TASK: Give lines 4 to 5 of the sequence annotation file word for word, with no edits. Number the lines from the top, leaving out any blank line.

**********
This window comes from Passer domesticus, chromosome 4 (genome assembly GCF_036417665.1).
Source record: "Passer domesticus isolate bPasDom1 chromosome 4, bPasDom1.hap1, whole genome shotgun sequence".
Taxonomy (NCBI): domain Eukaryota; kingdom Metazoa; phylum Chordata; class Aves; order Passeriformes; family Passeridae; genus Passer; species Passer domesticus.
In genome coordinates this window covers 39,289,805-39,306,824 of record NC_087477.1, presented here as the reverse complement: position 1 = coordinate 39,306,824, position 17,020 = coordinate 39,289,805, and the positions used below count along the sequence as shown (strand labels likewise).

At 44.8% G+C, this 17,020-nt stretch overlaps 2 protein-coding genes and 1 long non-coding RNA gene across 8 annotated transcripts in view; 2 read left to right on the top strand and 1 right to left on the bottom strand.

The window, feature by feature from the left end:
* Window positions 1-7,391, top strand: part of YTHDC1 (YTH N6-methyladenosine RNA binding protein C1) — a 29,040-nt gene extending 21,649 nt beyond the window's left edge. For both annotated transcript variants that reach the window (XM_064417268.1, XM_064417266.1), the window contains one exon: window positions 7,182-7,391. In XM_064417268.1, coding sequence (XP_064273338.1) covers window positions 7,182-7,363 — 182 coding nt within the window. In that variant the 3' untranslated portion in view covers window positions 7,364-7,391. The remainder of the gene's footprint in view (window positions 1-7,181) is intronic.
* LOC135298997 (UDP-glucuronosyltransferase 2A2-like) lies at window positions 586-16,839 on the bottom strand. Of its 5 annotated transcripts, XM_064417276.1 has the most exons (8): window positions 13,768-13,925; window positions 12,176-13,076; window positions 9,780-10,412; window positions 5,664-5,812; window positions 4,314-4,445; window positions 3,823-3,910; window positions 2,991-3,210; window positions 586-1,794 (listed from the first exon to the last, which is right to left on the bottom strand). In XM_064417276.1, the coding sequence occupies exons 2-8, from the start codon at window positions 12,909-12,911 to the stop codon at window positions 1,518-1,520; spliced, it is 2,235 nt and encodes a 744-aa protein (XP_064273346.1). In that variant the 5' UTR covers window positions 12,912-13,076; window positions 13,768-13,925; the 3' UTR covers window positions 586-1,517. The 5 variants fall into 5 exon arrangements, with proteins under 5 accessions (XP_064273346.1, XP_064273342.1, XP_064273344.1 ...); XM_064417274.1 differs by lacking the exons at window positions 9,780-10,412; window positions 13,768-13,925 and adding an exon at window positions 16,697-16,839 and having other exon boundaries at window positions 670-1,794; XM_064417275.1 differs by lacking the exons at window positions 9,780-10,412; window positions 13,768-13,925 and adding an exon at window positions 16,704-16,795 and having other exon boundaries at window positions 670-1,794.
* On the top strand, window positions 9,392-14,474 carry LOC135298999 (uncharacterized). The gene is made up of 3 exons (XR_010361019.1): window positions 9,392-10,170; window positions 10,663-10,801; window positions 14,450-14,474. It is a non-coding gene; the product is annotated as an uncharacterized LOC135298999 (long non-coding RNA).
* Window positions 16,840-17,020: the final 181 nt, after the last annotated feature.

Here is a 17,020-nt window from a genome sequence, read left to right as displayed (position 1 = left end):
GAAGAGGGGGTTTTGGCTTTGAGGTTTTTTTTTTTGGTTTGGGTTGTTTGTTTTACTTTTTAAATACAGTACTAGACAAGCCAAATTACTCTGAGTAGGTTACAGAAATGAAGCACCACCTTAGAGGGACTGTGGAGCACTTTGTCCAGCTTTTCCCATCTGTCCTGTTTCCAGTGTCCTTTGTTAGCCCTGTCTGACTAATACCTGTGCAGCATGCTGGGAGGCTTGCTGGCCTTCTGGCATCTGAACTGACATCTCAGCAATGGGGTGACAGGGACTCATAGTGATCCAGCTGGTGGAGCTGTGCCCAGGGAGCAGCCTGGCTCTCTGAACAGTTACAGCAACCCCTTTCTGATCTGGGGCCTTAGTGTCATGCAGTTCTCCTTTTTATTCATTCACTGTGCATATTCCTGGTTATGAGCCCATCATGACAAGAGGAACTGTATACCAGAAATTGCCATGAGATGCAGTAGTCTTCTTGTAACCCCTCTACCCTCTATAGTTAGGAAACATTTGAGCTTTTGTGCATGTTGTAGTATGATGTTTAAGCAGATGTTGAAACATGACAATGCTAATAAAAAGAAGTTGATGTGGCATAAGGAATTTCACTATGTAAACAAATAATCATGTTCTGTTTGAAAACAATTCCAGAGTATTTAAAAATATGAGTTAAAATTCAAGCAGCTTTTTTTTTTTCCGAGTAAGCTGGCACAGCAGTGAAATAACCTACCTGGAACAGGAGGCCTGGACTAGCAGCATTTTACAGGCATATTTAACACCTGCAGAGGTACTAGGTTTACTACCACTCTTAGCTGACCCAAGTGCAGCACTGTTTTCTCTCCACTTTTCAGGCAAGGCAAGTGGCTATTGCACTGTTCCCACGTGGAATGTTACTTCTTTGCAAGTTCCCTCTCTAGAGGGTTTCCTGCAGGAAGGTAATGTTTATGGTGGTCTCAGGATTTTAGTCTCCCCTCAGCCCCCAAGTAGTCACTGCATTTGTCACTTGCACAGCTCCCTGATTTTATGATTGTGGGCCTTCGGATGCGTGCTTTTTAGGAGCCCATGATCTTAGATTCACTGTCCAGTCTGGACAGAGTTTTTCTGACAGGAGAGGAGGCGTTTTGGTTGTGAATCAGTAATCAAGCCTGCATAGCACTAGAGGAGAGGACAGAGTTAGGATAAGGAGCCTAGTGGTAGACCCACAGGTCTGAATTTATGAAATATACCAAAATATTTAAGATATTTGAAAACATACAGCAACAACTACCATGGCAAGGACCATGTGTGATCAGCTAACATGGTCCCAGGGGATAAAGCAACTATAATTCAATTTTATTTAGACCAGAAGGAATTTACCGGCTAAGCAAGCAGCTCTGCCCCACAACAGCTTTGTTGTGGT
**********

In genome coordinates this window covers 39,289,805-39,306,824 of record NC_087477.1, presented here as the reverse complement: position 1 = coordinate 39,306,824, position 17,020 = coordinate 39,289,805, and the positions used below count along the sequence as shown (strand labels likewise).

At 44.8% G+C, this 17,020-nt stretch overlaps 2 protein-coding genes and 1 long non-coding RNA gene across 8 annotated transcripts in view; 2 read left to right on the top strand and 1 right to left on the bottom strand.